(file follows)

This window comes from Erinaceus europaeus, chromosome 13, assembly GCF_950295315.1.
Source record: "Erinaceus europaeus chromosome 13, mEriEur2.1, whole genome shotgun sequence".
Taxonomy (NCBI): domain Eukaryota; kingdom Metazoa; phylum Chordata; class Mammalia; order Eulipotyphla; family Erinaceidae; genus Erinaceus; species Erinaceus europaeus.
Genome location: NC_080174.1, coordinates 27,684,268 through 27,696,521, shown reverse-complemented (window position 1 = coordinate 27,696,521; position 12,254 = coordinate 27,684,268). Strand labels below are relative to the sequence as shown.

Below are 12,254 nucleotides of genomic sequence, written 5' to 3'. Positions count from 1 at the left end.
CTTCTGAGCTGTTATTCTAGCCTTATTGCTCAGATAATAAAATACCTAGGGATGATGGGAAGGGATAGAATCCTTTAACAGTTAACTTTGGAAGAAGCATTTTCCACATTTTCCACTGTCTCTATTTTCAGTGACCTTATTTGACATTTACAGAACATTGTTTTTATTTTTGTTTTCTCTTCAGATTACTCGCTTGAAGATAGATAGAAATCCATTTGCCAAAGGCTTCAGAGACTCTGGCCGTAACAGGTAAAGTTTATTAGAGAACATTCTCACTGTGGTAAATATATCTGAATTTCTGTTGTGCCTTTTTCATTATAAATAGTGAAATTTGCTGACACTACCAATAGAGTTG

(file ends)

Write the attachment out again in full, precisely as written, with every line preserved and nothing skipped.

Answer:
This window comes from Erinaceus europaeus, chromosome 13, assembly GCF_950295315.1.
Source record: "Erinaceus europaeus chromosome 13, mEriEur2.1, whole genome shotgun sequence".
Taxonomy (NCBI): domain Eukaryota; kingdom Metazoa; phylum Chordata; class Mammalia; order Eulipotyphla; family Erinaceidae; genus Erinaceus; species Erinaceus europaeus.
Genome location: NC_080174.1, coordinates 27,684,268 through 27,696,521, shown reverse-complemented (window position 1 = coordinate 27,696,521; position 12,254 = coordinate 27,684,268). Strand labels below are relative to the sequence as shown.

Below are 12,254 nucleotides of genomic sequence, written 5' to 3'. Positions count from 1 at the left end.
CTTCTGAGCTGTTATTCTAGCCTTATTGCTCAGATAATAAAATACCTAGGGATGATGGGAAGGGATAGAATCCTTTAACAGTTAACTTTGGAAGAAGCATTTTCCACATTTTCCACTGTCTCTATTTTCAGTGACCTTATTTGACATTTACAGAACATTGTTTTTATTTTTGTTTTCTCTTCAGATTACTCGCTTGAAGATAGATAGAAATCCATTTGCCAAAGGCTTCAGAGACTCTGGCCGTAACAGGTAAAGTTTATTAGAGAACATTCTCACTGTGGTAAATATATCTGAATTTCTGTTGTGCCTTTTTCATTATAAATAGTGAAATTTGCTGACACTACCAATAGAGTTG